I can only speak for myself, but there’s something about writing at night that feels…sneaky. There’s an outlaw quality to it, combined, oddly enough, with a sense of being safe. It has an anaerobic, subterranean feel; it’s as if I’m working beneath the soil, toiling in secret, trying to cultivate something hidden and occult.
I stressed the love situation and I still think I was right. Because its very disturbing to speak about love. People think that either you are a little bit ethereal or that you are not aware that there are struggles and hate and violence in the world and so on. Or that you are a little bit religious or something like that. Love has become the modern obscenity, it’s more obscene than sex, you can talk about sex and violence and that’s OK; everybody knows that exists, but love is too strange.
My husband, photographer Michael Nye, once photographed in a West Bank Palestinian refugee camp for days, and was followed around by a little girl who wanted to photograph her. FInally, he did — and she held up a stone with a poem etched into it. (This picture appears on the cover of my collection of poems, 19 Varieties of Gazelle — Poems of the Middle East). Through a translator, Michael understood that the poem was “her poem” — that’s what she called it. We urged my dad to translate the verse, which sounded vaguely familiar, but without checking roundly enough, we quoted the translation on the book flap and said she had written the verse. Quickly, angry scholars wrote to me pointing out that the verse was from a famous Darwish poem. I felt terrible.
I was meeting him for the first and last time the next week. Handing over the copy of the book sheepishly, I said: “Please forgive our mistake. If this book ever gets reprinted, I promise we will give the proper credit for the verse.” He stared closely at the picture. Tears ran down his cheeks. “Don’t correct it,” he said. “It is the goal of my life to write poems that are claimed by children.”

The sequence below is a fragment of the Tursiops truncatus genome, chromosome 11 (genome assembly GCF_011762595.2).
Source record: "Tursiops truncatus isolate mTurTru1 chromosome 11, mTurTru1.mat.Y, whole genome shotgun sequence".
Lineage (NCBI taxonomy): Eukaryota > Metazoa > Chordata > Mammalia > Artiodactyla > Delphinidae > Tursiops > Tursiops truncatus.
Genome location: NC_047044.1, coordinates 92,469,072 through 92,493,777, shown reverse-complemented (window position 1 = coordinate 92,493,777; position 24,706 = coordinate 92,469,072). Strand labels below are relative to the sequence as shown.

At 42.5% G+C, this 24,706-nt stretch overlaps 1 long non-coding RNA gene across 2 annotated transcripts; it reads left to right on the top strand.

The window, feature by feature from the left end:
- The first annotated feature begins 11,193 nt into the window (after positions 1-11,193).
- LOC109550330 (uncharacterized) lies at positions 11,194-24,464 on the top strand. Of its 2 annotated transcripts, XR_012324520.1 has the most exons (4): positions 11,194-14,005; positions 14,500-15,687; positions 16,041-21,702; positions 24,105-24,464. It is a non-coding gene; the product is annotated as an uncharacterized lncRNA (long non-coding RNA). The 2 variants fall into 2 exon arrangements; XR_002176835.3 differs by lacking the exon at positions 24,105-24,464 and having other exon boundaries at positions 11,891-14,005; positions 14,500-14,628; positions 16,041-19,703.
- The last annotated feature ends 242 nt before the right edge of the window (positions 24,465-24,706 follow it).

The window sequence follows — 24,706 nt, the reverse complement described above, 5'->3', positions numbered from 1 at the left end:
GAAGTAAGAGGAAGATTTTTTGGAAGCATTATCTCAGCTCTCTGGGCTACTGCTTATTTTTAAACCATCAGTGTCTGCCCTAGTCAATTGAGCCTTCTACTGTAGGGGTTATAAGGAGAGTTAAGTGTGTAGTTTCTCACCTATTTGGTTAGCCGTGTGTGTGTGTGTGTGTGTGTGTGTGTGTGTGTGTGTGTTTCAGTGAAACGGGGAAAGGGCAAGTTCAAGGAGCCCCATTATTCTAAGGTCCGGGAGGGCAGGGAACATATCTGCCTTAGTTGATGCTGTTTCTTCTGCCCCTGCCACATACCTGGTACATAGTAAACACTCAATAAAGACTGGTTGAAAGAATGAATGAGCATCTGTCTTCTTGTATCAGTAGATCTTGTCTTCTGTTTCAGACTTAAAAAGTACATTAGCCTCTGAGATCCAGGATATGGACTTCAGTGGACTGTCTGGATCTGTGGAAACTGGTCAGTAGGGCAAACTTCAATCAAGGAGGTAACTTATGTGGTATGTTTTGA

Naomi Shihab Nye, from her essay “Remembering Mahmoud Darwish”(via commovente)
DAILY PIC: Abelardo Morell took this photo of Central Park in 2008 by turning a room in a fancy New York apartment into a camera obscura, projecting the view from its windows onto its back wall. Morell’s huge print of that projection is on display in the Edwynn Houk booth at the Armory fair, and seems to be one of the few works at the fair that acknowledges the social realities of our one-per-center’s art world. This photo, after all, imagined on the wall of a collector’s deluxe apartment, is very much of a piece with the views that the wealthy acquire with their real estate. Morell’s single image does a beautiful job of sandwiching together the physical interior of a posh flat, with its classic Asian carpets and parquet, and the immaterial open space outside it. The image makes clear the extent to which, more and more, the rich have taken possession of a city that the rest of us live in on sufferance. Even Central Park, one of our great public amenities, has been more or less privatized, depending for its survival on the well-heeled members of the Conservancy who – for now at least – have chosen to keep their “backyard” in good trim. (©Abelardo Morell, Boston / Courtesy Edwynn Houk Gallery, New York & Zürich)